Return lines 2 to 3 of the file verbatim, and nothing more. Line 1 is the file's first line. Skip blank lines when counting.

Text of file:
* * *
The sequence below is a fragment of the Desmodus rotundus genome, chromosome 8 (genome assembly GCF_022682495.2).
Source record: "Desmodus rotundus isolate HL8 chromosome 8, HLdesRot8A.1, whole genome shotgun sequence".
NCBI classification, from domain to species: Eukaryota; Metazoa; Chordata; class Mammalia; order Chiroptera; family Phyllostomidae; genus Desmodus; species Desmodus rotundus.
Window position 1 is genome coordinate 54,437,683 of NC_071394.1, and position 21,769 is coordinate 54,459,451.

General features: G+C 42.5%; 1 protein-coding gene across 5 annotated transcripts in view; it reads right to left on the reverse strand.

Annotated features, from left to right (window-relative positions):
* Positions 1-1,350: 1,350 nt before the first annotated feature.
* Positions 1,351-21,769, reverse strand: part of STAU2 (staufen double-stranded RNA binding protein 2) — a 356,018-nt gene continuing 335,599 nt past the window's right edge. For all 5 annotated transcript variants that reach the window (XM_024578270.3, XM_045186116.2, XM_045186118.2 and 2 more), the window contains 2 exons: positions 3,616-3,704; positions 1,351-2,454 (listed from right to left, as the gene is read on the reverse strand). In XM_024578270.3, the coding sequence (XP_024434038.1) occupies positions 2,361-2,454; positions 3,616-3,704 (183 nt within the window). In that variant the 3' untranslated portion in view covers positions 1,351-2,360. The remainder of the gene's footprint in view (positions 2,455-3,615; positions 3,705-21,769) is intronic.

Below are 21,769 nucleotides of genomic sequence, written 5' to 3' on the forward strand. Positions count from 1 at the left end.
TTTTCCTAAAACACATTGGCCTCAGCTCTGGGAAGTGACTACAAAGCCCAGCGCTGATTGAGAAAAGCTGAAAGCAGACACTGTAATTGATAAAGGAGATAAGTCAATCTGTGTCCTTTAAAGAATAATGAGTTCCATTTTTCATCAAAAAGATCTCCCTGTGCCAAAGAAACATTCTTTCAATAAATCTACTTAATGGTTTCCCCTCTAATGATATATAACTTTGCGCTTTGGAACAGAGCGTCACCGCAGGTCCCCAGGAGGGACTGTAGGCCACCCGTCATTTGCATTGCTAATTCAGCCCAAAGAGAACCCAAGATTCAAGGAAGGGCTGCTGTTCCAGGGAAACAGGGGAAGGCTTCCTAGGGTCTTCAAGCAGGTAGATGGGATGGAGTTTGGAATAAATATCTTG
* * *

Source record: "Desmodus rotundus isolate HL8 chromosome 8, HLdesRot8A.1, whole genome shotgun sequence".
NCBI classification, from domain to species: Eukaryota; Metazoa; Chordata; class Mammalia; order Chiroptera; family Phyllostomidae; genus Desmodus; species Desmodus rotundus.